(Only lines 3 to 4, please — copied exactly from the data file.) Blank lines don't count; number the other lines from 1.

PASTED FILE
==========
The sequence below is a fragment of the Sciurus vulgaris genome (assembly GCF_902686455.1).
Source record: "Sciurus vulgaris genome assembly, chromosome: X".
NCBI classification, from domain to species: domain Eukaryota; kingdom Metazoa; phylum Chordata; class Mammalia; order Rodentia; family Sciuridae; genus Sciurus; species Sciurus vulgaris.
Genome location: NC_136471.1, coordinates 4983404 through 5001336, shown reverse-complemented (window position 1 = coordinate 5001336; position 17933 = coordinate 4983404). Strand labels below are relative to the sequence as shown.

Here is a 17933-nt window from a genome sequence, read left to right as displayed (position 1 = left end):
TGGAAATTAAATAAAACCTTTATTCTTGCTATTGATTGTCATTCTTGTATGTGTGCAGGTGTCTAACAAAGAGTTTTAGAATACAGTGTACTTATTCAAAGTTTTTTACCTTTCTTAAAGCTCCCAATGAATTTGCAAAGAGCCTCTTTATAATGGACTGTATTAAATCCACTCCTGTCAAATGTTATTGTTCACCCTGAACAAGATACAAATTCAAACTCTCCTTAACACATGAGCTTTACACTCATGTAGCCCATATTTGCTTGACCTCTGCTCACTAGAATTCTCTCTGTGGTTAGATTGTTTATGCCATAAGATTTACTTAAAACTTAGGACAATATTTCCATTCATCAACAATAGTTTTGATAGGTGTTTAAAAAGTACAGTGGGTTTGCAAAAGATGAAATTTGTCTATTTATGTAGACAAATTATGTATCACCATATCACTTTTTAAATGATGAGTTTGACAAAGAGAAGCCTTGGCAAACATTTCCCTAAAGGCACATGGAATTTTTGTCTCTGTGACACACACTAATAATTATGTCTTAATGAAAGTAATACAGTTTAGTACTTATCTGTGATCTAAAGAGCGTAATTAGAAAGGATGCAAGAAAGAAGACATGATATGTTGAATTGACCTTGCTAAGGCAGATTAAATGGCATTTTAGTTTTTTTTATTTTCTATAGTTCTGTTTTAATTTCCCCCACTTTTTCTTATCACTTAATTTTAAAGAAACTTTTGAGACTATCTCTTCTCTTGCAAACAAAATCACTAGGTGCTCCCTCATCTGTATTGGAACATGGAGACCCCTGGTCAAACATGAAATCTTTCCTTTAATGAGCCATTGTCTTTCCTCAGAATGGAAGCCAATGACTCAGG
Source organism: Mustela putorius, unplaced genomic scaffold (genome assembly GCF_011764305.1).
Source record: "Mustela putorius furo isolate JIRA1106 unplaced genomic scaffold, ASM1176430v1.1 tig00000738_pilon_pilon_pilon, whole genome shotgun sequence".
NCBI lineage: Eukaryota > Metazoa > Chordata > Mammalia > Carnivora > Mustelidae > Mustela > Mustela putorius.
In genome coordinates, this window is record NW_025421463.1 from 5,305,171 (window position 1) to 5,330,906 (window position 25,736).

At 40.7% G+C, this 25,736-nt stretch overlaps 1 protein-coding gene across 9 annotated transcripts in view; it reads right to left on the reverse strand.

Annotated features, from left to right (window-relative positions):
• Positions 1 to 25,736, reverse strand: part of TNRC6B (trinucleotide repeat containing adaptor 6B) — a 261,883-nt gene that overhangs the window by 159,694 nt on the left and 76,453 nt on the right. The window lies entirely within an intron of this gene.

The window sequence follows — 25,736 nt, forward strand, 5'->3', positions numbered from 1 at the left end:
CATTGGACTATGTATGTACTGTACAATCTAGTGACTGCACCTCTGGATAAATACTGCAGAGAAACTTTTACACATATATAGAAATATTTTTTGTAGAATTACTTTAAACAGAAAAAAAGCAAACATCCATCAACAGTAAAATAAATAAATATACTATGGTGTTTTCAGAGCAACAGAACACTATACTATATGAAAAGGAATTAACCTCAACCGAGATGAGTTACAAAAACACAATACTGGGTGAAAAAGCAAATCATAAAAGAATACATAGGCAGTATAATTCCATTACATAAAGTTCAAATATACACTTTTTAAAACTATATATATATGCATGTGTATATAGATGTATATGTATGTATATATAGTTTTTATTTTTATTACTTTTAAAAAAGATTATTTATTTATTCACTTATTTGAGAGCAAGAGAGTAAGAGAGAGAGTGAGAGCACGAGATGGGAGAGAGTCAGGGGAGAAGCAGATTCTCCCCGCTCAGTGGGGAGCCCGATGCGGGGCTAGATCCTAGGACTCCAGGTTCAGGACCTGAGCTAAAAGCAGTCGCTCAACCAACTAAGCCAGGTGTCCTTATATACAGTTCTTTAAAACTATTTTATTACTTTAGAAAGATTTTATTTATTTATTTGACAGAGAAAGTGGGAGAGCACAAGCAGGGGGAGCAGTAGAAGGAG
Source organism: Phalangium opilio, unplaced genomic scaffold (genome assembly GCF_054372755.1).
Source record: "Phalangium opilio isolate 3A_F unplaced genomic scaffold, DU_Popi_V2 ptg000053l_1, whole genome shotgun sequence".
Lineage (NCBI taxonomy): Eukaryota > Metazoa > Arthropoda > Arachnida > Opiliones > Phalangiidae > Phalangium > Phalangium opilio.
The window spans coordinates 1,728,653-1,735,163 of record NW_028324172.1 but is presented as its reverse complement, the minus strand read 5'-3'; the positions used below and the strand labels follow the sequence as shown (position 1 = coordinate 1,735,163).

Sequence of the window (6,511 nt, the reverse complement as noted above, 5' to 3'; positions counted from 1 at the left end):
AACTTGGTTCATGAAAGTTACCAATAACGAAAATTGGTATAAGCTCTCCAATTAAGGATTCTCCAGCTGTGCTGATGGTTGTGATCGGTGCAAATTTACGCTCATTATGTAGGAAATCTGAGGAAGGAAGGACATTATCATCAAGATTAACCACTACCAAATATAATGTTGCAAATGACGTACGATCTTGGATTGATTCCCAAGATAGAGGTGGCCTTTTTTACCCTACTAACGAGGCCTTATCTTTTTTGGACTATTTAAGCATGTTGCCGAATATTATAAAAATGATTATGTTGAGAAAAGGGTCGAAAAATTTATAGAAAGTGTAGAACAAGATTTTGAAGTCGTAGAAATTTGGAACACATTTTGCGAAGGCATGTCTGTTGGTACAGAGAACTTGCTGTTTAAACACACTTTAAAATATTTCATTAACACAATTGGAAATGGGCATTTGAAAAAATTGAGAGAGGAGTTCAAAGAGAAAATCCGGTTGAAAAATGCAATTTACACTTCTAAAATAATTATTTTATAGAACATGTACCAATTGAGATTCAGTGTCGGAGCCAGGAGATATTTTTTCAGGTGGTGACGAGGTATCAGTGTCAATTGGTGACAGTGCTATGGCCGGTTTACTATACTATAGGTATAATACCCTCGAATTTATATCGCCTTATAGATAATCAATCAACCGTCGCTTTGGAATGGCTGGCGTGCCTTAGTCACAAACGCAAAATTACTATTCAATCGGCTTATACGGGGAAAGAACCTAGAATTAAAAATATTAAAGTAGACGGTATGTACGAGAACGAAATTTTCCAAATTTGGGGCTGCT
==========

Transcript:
NCBI classification, from domain to species: domain Eukaryota; kingdom Metazoa; phylum Chordata; class Mammalia; order Rodentia; family Sciuridae; genus Sciurus; species Sciurus vulgaris.
Genome location: NC_136471.1, coordinates 4983404 through 5001336, shown reverse-complemented (window position 1 = coordinate 5001336; position 17933 = coordinate 4983404). Strand labels below are relative to the sequence as shown.